On the Report of “UNITAMS” in Sudan

Dr. Elshafie Khidir Saeid

You may have objections or reservations, political or ideological, to the United Nations Integrated Transition Assistance Mission in Sudan (UNITAMS). But, I think it is very difficult not to receive with admiration, appreciation, and respect the great outcome of phase one or the initial consultations that the mission has detailed in the report published last February.

It is true that Sudan, since the dawn of its independence, has witnessed many political consultation processes, most notably the Juba Conference in 1947, the Round Table Conference in 1965, the conferences of the forces of the April uprising in Wad Medani in 1985, the National Democratic Assembly conferences in Asmara 1995 and Massawa 2000, workshops and seminars organized by the University of Khartoum in 2019, the dialogues and negotiations between the opposition forces and the Ingaz regime, which resulted in several agreements, including the 1997 Khartoum Peace Agreement, the Comprehensive Peace Agreement 2005, the Cairo Agreement 2005, the Abuja Agreement 2006, the East Agreement 2006, and the Doha Agreement 2011, then the 2016 National Dialogue Conference.

However, I do believe that the political consultation process organized by UNITAMS and summarized in the above-mentioned report is an unprecedented political process in the modern history of Sudan, in terms of the scientific approach that was followed in the whole process, and in terms of the content that highlighted the main concerns of stakeholders and also provided a good basis for further thinking about the future of the political process in the country.

Also, the process is unprecedented in terms of the inclusiveness and the wide participation of the political parties, government officials, military, armed movements, civil society, women’s groups, resistance committees, youth organizations, Sufi leaders, businessmen, nomadic groups, expatriates…, and others. In this regard, the report says, “UNITAMS” conducted political consultations through more than 110 meetings attended by about 800 people, one-third of them were women, and it analyzed more than 80 written proposals. Moreover, the consultative process was not confined to Khartoum only, but also included all other states of Sudan.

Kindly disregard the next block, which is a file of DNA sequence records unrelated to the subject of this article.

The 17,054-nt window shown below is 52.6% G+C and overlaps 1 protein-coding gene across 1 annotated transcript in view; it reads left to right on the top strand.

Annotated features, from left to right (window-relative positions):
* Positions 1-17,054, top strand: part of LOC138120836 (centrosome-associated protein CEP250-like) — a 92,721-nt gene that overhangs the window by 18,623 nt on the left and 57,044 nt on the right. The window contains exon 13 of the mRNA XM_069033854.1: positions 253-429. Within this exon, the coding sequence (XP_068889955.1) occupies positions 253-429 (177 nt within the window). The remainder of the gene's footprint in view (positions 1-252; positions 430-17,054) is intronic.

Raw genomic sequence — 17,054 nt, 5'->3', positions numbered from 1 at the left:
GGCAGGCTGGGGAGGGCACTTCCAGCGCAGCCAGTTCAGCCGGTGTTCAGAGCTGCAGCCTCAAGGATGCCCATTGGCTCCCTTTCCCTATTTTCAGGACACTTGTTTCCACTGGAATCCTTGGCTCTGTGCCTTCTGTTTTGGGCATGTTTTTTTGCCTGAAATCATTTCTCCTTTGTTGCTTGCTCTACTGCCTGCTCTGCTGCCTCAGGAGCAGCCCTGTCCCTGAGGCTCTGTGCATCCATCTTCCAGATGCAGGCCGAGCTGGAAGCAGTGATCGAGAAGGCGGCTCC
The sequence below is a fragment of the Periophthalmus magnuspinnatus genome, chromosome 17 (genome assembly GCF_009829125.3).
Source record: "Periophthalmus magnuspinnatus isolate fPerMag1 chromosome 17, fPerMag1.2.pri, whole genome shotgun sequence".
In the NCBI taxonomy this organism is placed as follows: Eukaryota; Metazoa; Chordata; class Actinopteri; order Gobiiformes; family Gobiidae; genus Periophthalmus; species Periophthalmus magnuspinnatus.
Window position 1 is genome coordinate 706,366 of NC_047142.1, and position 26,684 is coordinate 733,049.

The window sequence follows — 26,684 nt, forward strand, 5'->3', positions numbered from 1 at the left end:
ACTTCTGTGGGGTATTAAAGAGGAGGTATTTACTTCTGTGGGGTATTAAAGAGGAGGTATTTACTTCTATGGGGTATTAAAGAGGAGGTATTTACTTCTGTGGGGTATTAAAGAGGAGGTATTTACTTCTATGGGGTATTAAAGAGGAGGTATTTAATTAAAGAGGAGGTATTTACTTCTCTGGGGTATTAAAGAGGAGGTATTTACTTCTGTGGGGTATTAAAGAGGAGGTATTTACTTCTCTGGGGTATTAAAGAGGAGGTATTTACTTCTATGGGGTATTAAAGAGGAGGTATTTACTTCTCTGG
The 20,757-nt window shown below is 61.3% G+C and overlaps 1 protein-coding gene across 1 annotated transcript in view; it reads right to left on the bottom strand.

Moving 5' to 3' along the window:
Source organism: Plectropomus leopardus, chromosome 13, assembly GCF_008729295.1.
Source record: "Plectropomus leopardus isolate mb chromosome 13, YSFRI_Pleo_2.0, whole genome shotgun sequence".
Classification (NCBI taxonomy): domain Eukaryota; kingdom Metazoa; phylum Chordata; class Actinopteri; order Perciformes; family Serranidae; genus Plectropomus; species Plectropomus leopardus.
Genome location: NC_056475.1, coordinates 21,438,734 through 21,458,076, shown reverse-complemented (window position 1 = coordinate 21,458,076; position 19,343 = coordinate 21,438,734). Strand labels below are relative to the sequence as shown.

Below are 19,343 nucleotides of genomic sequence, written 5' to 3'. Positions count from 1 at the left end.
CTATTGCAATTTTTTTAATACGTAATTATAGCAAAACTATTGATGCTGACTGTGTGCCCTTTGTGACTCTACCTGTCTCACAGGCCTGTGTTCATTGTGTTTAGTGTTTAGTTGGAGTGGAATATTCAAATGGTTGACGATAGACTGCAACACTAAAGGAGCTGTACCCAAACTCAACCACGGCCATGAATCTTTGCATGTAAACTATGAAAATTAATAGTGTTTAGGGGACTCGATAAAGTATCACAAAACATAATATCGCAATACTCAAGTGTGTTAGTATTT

The report summarizes the issues subject to consultation into the urgent priorities and truce measures, the future of the 2019 constitutional document, the civilians military, the institutions of the transitional period, the future of the Juba Peace Agreement, the security sector reform, the women’s rights and their participation, the transitional justice, the constitution-making, the elections, the realistic timetable for completing the transitional period, the role of international actors, and the features of the possible next steps.

These issues indeed address the current crisis in the country after the October 25 coup, but the consultations expanded to include Sudan’s future issues in the direction of an effective and sustainable solution to its chronic national crisis.

I believe that the methodology followed in the consultative process, the broad coverage and diversity of the groups approached, and the findings are written in the outcome report, all this leads us to say that this outcome report can constitute an appropriate ground for initiating the discussion on the preparations for the national constitutional conference, especially since UNITAMS made an appreciable effort in organizing the report in terms of summarizing the commonalities and clarifying the points of disagreements on the various issues.

Once more, I do believe that this report is very important and valuable, and I am suggesting to put it up for further discussion in various forums and platforms, as well as writing about it in newspapers and media, subjecting it to further analysis and concluding practical values. This is what I am intending to do in the coming articles.

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